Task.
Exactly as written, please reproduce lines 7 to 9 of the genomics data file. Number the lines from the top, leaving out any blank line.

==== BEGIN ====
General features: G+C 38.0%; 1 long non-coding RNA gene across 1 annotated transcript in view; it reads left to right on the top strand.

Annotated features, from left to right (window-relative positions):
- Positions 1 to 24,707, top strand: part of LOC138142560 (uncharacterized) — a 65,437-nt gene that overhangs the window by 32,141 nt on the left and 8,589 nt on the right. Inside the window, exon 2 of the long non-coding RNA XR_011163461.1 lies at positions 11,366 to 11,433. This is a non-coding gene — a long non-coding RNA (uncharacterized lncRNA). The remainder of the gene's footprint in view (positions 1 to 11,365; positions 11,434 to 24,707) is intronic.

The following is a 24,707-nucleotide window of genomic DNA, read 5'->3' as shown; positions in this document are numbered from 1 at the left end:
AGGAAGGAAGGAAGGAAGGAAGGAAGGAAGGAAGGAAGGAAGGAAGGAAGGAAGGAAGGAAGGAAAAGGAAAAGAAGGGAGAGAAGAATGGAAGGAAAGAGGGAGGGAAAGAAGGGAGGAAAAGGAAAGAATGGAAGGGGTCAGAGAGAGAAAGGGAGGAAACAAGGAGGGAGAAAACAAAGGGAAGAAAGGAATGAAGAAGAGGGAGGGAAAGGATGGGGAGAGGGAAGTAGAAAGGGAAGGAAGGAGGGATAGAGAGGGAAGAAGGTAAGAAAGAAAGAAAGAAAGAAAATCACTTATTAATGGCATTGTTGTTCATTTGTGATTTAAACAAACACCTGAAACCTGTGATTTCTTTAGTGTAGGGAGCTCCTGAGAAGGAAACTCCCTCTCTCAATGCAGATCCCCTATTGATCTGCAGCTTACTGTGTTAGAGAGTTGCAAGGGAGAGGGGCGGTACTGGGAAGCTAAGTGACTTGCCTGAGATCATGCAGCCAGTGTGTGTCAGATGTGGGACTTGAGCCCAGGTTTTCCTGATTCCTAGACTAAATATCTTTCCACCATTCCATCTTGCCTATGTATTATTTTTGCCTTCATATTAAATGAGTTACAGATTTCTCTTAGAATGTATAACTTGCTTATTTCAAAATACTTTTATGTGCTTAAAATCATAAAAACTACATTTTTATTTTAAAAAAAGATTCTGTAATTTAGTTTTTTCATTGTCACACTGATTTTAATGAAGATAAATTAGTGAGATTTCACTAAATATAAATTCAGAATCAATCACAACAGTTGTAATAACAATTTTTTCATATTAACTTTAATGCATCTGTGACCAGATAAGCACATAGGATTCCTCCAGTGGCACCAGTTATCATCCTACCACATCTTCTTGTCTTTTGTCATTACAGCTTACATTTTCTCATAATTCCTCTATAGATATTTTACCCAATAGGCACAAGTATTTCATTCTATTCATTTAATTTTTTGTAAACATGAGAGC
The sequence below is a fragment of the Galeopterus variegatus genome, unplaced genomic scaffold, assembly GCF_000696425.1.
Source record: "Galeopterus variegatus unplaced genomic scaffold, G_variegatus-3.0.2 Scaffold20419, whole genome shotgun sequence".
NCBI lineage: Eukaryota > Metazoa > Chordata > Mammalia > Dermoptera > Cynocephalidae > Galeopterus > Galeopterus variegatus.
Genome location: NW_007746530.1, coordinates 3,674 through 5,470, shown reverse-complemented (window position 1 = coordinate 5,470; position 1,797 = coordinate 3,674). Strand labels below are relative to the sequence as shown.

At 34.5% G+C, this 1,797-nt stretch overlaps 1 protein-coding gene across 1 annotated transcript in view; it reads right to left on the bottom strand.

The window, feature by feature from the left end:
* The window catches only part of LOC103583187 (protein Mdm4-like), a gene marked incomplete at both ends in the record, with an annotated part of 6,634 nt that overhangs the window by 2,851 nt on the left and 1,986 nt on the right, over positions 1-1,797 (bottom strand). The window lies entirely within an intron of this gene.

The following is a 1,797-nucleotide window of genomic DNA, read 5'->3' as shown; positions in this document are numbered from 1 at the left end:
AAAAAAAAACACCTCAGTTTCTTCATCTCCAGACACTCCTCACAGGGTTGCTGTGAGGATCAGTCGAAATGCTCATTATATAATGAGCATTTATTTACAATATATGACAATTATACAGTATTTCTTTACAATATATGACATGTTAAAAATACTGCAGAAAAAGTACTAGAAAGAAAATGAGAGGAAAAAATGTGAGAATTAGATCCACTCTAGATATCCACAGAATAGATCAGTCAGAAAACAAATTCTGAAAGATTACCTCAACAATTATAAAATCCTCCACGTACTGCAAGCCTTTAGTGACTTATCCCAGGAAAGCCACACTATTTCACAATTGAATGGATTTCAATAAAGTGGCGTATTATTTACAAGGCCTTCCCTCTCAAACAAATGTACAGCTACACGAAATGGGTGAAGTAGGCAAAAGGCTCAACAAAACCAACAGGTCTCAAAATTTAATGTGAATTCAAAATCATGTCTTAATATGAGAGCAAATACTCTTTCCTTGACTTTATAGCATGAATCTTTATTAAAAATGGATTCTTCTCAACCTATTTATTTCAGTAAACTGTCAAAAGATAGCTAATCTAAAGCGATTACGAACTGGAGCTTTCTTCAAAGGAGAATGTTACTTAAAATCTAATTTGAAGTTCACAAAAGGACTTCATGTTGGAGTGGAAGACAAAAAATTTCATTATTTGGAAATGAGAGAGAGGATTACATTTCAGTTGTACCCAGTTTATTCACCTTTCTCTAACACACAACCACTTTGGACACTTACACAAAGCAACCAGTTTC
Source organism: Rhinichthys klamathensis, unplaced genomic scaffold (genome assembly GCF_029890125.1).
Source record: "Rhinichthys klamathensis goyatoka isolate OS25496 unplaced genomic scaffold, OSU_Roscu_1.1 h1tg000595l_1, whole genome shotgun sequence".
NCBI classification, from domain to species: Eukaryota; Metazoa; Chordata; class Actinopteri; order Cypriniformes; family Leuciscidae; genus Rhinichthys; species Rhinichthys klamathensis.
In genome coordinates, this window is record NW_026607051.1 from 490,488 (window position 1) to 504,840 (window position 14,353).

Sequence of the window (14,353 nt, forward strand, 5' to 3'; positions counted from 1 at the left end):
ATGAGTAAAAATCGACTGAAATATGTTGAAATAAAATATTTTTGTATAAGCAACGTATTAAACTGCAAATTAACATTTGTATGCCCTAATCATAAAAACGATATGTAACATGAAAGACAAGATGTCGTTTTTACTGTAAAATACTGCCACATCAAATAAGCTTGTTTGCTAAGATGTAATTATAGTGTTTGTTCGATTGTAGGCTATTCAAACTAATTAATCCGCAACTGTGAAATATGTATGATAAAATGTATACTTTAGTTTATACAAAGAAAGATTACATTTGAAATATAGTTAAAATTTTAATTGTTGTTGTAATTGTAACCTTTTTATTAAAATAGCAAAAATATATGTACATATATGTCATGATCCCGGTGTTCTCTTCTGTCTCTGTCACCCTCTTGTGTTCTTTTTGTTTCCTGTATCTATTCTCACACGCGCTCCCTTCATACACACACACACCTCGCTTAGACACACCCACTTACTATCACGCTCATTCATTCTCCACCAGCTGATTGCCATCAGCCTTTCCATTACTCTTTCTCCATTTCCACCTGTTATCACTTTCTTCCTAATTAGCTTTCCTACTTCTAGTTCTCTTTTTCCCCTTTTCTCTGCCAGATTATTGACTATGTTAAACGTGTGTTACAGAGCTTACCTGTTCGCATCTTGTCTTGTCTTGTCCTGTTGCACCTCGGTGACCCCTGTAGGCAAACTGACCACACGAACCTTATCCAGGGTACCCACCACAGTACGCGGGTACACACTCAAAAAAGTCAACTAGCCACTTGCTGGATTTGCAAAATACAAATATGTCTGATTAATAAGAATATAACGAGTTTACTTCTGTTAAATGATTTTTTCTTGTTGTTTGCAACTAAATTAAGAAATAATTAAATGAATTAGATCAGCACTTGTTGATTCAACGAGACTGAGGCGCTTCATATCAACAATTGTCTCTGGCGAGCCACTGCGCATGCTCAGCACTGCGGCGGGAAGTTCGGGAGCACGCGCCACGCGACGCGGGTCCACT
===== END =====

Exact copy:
Source record: "Galeopterus variegatus unplaced genomic scaffold, G_variegatus-3.0.2 Scaffold20419, whole genome shotgun sequence".
NCBI lineage: Eukaryota > Metazoa > Chordata > Mammalia > Dermoptera > Cynocephalidae > Galeopterus > Galeopterus variegatus.
Genome location: NW_007746530.1, coordinates 3,674 through 5,470, shown reverse-complemented (window position 1 = coordinate 5,470; position 1,797 = coordinate 3,674). Strand labels below are relative to the sequence as shown.